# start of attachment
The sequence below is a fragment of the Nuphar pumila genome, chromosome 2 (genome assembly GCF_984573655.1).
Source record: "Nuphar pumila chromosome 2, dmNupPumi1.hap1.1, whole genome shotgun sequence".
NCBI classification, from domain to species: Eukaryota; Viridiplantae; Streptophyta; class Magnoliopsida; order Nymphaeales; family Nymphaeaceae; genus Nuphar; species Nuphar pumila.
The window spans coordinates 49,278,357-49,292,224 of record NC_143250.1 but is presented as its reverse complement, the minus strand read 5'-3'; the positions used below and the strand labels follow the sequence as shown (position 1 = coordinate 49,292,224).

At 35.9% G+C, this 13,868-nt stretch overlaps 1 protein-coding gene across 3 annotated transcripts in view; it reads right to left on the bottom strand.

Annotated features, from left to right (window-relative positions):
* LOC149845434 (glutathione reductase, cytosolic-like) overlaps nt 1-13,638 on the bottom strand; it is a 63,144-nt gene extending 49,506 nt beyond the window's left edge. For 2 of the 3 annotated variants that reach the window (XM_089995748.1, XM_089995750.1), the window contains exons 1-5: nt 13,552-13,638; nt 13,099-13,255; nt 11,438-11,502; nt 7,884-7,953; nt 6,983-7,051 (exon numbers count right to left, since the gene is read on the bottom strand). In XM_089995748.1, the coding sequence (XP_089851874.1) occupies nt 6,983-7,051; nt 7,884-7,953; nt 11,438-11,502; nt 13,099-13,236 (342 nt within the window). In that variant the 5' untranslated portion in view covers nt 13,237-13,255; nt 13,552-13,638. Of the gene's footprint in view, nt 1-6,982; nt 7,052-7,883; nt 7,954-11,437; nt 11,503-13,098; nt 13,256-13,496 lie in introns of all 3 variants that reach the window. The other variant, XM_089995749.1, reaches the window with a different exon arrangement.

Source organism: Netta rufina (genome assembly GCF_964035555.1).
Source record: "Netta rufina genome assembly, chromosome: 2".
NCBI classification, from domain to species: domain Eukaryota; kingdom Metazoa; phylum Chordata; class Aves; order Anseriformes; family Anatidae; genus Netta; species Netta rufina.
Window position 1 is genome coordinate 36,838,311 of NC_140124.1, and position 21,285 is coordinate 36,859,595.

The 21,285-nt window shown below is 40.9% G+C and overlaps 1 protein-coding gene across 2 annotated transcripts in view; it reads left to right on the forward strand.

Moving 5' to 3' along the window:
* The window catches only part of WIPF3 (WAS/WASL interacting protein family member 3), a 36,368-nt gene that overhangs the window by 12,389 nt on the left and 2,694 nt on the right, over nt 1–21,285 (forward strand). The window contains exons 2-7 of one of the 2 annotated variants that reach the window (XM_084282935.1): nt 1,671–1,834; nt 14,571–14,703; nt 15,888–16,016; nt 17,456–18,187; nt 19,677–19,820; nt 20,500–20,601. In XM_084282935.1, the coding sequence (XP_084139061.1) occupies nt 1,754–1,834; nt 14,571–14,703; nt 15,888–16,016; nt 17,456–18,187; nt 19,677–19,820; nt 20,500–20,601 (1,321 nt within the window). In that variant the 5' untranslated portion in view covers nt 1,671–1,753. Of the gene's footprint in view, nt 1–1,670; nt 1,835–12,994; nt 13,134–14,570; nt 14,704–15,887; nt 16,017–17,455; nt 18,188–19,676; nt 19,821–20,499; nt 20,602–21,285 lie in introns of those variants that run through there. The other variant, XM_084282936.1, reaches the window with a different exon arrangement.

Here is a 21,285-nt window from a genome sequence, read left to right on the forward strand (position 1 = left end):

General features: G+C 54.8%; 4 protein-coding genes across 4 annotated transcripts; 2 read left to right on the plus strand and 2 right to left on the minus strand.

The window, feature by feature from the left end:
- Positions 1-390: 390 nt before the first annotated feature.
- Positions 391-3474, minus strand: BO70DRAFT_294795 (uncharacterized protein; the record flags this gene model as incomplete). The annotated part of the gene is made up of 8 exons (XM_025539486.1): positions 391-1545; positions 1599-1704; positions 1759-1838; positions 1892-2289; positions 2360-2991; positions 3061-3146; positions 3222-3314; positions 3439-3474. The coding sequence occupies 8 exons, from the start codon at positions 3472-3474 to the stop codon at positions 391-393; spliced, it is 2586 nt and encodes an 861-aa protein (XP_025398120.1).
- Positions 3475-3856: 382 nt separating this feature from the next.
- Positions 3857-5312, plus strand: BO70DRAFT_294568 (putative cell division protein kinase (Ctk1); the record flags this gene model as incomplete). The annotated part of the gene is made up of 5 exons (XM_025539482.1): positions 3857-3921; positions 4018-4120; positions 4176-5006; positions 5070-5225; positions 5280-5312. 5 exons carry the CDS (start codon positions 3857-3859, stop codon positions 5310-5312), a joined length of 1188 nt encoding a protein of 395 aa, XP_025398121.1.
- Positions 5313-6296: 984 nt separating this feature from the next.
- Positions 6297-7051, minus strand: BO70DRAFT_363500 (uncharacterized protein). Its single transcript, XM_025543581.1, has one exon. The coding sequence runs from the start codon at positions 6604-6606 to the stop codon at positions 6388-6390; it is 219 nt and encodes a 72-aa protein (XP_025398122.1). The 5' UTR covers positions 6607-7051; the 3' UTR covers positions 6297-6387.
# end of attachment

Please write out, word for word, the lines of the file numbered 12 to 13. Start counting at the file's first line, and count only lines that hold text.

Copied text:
The 21,285-nt window shown below is 40.9% G+C and overlaps 1 protein-coding gene across 2 annotated transcripts in view; it reads left to right on the forward strand.

Moving 5' to 3' along the window: